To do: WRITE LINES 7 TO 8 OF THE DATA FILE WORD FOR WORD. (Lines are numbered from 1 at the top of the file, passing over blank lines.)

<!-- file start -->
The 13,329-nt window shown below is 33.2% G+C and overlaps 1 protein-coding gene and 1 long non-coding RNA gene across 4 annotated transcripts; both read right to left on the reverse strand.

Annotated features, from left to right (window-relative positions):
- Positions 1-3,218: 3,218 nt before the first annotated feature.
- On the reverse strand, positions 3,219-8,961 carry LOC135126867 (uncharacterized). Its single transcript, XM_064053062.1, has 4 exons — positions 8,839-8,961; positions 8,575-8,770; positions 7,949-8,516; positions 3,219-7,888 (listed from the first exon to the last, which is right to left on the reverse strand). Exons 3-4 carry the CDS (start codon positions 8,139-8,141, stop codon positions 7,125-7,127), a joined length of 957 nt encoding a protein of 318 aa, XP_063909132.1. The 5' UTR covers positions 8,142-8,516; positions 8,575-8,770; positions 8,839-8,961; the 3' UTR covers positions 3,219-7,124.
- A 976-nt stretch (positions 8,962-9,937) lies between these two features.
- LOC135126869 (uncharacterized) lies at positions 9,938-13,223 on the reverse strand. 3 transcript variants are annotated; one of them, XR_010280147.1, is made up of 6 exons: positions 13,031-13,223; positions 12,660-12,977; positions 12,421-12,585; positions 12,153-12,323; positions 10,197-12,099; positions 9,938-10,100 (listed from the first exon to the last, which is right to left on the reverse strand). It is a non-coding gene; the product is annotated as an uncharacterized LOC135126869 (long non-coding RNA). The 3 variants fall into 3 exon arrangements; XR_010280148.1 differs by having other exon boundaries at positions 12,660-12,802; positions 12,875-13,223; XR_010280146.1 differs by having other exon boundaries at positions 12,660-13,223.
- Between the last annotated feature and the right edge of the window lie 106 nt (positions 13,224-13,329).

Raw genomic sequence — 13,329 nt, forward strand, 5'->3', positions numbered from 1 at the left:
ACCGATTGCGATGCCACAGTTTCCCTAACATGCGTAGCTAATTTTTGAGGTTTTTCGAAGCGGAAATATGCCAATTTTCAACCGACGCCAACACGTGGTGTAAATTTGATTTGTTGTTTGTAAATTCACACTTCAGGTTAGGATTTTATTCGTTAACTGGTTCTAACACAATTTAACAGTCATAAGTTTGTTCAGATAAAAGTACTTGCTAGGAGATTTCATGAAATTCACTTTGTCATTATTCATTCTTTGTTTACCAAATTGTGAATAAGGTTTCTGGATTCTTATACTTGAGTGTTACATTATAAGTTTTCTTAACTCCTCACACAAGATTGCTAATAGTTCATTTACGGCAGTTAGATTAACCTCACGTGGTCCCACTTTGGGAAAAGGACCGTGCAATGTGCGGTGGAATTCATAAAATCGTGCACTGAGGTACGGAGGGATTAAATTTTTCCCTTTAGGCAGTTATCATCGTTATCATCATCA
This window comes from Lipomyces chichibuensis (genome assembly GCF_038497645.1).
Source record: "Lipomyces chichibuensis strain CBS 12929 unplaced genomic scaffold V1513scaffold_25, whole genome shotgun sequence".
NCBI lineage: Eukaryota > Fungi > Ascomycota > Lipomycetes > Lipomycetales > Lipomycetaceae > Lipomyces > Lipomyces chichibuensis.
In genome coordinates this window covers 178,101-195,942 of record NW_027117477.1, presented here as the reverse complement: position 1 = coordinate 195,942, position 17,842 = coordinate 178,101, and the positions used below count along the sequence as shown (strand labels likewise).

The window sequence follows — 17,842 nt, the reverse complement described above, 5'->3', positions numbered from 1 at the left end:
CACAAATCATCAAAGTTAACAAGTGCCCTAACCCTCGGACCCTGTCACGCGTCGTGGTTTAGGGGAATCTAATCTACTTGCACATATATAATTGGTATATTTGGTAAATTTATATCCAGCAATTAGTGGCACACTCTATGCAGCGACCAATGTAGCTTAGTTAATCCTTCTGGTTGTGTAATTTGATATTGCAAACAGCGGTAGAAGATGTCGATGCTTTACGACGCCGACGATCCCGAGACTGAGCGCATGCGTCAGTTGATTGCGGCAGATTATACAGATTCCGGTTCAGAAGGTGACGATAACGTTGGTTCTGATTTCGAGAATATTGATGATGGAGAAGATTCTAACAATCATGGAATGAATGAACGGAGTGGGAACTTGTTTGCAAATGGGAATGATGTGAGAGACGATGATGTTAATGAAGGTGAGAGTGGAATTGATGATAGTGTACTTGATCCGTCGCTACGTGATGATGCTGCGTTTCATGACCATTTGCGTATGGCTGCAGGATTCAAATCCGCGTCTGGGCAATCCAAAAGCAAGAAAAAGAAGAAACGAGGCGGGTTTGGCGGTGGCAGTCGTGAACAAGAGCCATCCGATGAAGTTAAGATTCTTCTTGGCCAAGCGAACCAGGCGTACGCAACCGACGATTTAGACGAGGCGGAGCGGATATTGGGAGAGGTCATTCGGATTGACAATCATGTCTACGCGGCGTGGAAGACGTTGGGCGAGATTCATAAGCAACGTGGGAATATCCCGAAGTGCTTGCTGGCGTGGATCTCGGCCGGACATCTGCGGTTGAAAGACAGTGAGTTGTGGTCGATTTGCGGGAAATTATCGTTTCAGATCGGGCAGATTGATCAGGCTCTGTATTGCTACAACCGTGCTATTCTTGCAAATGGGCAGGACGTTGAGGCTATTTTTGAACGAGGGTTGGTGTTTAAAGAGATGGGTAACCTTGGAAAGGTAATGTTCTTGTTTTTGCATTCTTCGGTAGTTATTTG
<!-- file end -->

- Between the last annotated feature and the right edge of the window lie 106 nt (positions 13,224-13,329).

Raw genomic sequence — 13,329 nt, forward strand, 5'->3', positions numbered from 1 at the left: